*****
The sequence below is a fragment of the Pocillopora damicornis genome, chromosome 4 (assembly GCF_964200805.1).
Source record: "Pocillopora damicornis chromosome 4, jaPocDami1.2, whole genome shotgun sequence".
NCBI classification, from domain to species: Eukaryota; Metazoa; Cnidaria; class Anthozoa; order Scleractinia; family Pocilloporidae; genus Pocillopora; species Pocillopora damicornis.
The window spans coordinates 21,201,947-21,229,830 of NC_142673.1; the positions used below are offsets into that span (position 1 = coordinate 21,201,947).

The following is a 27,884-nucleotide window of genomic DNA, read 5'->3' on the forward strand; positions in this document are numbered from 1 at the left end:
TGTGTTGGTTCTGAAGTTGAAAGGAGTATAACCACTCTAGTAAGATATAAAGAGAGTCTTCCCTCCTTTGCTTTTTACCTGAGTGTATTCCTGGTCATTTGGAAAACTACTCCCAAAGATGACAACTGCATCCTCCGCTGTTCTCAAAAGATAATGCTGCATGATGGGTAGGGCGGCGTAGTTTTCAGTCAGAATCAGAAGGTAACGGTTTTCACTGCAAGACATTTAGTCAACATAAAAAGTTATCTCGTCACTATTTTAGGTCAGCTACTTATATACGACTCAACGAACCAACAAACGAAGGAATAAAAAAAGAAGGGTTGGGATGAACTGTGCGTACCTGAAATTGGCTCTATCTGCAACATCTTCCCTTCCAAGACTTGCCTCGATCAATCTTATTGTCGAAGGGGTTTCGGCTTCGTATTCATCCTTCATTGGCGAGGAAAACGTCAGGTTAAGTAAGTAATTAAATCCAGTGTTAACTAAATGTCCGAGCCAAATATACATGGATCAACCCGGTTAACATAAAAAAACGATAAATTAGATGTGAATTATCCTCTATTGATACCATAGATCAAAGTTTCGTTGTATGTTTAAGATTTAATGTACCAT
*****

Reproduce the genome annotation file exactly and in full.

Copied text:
The sequence below is a fragment of the Pocillopora damicornis genome, chromosome 4 (assembly GCF_964200805.1).
Source record: "Pocillopora damicornis chromosome 4, jaPocDami1.2, whole genome shotgun sequence".
NCBI classification, from domain to species: Eukaryota; Metazoa; Cnidaria; class Anthozoa; order Scleractinia; family Pocilloporidae; genus Pocillopora; species Pocillopora damicornis.
The window spans coordinates 21,201,947-21,229,830 of NC_142673.1; the positions used below are offsets into that span (position 1 = coordinate 21,201,947).

The following is a 27,884-nucleotide window of genomic DNA, read 5'->3' on the forward strand; positions in this document are numbered from 1 at the left end:
TGTGTTGGTTCTGAAGTTGAAAGGAGTATAACCACTCTAGTAAGATATAAAGAGAGTCTTCCCTCCTTTGCTTTTTACCTGAGTGTATTCCTGGTCATTTGGAAAACTACTCCCAAAGATGACAACTGCATCCTCCGCTGTTCTCAAAAGATAATGCTGCATGATGGGTAGGGCGGCGTAGTTTTCAGTCAGAATCAGAAGGTAACGGTTTTCACTGCAAGACATTTAGTCAACATAAAAAGTTATCTCGTCACTATTTTAGGTCAGCTACTTATATACGACTCAACGAACCAACAAACGAAGGAATAAAAAAAGAAGGGTTGGGATGAACTGTGCGTACCTGAAATTGGCTCTATCTGCAACATCTTCCCTTCCAAGACTTGCCTCGATCAATCTTATTGTCGAAGGGGTTTCGGCTTCGTATTCATCCTTCATTGGCGAGGAAAACGTCAGGTTAAGTAAGTAATTAAATCCAGTGTTAACTAAATGTCCGAGCCAAATATACATGGATCAACCCGGTTAACATAAAAAAACGATAAATTAGATGTGAATTATCCTCTATTGATACCATAGATCAAAGTTTCGTTGTATGTTTAAGATTTAATGTACCAT